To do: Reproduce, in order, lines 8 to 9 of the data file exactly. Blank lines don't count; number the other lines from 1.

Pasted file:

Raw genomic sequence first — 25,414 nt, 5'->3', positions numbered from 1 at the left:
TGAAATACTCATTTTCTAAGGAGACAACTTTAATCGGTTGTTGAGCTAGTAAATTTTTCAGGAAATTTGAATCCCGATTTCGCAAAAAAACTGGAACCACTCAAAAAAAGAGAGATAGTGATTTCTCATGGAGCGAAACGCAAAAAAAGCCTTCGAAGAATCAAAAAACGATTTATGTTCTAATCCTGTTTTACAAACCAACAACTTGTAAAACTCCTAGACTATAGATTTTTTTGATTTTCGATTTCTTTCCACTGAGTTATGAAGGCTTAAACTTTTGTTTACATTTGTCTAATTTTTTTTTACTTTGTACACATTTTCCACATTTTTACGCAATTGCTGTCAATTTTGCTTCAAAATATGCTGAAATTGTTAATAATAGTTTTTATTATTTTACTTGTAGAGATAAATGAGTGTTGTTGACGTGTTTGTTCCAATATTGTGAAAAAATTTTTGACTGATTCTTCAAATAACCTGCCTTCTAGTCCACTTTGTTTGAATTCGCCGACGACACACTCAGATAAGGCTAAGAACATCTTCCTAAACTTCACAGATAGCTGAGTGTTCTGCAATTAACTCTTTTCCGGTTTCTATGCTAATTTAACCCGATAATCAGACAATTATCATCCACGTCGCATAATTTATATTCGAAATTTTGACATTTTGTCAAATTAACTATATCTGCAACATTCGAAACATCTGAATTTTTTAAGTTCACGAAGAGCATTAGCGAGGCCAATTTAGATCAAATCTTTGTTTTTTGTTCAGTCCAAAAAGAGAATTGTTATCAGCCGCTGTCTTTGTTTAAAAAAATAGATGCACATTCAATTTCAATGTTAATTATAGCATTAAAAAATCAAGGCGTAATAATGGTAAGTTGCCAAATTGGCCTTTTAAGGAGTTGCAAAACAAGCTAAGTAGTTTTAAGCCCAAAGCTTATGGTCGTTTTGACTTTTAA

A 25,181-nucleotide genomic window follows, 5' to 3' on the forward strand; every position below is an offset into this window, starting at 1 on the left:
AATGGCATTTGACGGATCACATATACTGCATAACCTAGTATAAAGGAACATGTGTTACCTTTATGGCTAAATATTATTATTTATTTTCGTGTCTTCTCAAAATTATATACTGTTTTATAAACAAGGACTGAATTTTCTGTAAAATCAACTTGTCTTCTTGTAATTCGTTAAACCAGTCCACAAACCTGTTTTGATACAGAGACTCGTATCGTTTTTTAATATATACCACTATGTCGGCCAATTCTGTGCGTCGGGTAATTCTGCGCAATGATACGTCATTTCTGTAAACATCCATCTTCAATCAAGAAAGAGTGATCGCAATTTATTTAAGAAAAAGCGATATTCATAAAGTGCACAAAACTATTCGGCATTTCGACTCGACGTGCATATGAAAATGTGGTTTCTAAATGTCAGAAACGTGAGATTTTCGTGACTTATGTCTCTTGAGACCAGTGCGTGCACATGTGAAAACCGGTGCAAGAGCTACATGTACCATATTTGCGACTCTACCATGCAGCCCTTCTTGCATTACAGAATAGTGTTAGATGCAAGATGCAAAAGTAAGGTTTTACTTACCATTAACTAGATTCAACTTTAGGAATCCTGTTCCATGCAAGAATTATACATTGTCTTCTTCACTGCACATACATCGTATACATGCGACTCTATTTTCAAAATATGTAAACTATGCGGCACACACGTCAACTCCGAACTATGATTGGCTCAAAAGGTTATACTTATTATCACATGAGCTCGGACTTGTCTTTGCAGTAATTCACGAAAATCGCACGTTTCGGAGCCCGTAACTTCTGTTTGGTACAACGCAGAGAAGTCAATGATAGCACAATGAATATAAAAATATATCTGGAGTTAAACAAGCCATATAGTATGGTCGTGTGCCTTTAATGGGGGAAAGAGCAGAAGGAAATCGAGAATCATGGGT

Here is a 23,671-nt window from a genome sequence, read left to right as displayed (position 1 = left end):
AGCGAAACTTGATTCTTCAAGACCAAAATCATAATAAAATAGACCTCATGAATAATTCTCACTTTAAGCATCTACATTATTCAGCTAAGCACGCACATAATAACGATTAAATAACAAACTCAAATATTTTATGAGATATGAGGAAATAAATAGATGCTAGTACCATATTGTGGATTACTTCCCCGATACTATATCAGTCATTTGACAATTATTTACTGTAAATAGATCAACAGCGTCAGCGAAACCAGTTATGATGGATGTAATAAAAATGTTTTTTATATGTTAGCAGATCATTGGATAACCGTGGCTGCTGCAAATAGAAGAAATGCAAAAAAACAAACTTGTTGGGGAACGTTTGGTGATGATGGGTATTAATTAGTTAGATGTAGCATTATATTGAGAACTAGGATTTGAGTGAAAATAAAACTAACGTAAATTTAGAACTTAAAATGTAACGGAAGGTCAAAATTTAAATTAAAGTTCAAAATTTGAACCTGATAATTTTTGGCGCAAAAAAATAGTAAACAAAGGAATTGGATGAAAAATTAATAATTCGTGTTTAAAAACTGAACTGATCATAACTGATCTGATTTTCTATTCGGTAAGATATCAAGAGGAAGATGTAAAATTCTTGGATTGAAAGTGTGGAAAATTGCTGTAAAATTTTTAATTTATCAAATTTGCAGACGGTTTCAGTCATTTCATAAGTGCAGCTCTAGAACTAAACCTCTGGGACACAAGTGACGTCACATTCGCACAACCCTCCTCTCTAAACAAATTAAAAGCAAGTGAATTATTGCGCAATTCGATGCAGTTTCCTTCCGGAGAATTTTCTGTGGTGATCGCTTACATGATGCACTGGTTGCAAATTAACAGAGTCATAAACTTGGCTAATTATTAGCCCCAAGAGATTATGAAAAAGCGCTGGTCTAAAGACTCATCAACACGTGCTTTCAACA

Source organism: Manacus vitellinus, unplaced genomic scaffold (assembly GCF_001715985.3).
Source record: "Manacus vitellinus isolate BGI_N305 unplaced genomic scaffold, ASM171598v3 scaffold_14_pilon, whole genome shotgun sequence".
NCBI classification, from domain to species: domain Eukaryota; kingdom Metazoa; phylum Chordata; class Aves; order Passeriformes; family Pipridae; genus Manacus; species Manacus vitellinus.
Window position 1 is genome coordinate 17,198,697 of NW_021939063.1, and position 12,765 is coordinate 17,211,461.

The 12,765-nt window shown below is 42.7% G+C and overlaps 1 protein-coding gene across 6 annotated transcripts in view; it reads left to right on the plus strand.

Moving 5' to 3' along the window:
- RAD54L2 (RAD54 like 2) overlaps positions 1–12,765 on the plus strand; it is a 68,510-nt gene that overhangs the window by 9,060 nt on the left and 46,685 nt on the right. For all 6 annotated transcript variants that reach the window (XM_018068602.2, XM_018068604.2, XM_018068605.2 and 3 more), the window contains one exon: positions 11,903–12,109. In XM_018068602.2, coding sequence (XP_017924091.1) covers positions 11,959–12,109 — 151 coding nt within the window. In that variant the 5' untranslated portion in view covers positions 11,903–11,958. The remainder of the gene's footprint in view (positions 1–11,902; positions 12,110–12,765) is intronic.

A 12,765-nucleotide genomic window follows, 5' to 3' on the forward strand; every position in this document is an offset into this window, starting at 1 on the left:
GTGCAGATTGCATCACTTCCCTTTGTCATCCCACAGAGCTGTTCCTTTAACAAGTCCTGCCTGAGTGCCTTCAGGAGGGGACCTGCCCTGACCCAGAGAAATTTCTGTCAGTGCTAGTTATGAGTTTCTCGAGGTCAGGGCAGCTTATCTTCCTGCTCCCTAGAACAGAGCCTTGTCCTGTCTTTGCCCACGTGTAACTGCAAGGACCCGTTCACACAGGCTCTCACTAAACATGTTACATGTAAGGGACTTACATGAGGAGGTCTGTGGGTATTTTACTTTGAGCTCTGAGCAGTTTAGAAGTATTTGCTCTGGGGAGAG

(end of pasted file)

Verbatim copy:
Source record: "Manacus vitellinus isolate BGI_N305 unplaced genomic scaffold, ASM171598v3 scaffold_14_pilon, whole genome shotgun sequence".
NCBI classification, from domain to species: domain Eukaryota; kingdom Metazoa; phylum Chordata; class Aves; order Passeriformes; family Pipridae; genus Manacus; species Manacus vitellinus.